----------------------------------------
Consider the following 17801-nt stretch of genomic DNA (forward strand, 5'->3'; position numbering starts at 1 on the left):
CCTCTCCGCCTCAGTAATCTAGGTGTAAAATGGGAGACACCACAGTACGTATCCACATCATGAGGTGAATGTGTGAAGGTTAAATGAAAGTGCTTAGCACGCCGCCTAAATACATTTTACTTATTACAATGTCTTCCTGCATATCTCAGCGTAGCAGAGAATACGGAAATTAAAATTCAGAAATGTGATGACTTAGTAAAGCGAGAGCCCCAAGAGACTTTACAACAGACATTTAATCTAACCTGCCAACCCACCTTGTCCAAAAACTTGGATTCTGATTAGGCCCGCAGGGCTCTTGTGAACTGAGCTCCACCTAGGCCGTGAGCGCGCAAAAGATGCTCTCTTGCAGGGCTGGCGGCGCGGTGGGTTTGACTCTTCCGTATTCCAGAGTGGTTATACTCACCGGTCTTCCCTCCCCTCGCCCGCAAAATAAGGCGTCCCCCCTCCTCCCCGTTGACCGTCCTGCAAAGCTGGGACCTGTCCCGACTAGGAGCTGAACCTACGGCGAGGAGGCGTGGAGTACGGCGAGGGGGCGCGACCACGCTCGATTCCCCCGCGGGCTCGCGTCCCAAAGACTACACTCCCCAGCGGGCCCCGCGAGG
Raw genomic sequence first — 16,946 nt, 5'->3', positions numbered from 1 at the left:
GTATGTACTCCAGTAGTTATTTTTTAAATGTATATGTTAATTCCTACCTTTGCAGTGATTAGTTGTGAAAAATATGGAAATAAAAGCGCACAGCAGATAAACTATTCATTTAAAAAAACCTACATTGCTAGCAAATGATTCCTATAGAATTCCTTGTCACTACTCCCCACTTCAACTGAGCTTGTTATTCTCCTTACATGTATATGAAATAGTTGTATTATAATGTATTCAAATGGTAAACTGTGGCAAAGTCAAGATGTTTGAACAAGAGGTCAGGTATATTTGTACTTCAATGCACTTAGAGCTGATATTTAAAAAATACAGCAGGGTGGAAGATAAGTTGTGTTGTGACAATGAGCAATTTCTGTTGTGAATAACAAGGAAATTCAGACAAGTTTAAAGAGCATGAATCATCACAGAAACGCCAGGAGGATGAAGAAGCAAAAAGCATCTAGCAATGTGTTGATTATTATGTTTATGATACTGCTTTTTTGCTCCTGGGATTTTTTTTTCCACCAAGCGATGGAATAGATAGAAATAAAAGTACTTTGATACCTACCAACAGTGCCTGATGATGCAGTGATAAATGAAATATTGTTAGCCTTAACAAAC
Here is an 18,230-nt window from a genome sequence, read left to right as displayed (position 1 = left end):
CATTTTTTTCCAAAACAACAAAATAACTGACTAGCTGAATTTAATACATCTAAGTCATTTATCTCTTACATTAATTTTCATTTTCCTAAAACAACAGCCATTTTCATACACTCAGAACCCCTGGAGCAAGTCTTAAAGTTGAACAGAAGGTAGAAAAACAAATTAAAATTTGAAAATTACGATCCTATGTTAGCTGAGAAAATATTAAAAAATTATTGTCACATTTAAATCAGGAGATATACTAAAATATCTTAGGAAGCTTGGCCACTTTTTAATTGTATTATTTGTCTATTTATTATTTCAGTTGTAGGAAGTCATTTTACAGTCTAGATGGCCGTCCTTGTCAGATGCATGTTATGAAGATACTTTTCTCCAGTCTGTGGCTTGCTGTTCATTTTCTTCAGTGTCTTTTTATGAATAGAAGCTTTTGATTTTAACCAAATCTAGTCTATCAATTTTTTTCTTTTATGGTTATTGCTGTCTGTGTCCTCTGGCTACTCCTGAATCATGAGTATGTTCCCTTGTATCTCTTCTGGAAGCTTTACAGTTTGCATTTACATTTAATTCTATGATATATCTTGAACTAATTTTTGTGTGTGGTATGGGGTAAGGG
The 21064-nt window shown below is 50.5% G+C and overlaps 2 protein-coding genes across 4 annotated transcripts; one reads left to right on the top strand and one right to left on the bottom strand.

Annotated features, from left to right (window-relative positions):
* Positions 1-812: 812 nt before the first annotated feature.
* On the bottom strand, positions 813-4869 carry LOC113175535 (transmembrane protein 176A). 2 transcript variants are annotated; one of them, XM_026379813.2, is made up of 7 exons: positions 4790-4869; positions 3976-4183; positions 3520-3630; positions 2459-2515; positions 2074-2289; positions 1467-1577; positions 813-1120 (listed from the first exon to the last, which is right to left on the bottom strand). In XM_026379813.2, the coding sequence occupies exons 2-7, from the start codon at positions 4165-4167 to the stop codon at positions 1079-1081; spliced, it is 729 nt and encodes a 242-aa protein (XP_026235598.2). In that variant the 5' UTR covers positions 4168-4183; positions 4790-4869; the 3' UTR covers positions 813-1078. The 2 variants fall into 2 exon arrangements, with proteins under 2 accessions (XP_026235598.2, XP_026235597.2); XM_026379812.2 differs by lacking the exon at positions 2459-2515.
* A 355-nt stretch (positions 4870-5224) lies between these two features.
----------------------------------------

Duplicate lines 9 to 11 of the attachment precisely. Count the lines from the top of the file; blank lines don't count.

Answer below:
* Positions 1-812: 812 nt before the first annotated feature.
* On the bottom strand, positions 813-4869 carry LOC113175535 (transmembrane protein 176A). 2 transcript variants are annotated; one of them, XM_026379813.2, is made up of 7 exons: positions 4790-4869; positions 3976-4183; positions 3520-3630; positions 2459-2515; positions 2074-2289; positions 1467-1577; positions 813-1120 (listed from the first exon to the last, which is right to left on the bottom strand). In XM_026379813.2, the coding sequence occupies exons 2-7, from the start codon at positions 4165-4167 to the stop codon at positions 1079-1081; spliced, it is 729 nt and encodes a 242-aa protein (XP_026235598.2). In that variant the 5' UTR covers positions 4168-4183; positions 4790-4869; the 3' UTR covers positions 813-1078. The 2 variants fall into 2 exon arrangements, with proteins under 2 accessions (XP_026235598.2, XP_026235597.2); XM_026379812.2 differs by lacking the exon at positions 2459-2515.
* A 355-nt stretch (positions 4870-5224) lies between these two features.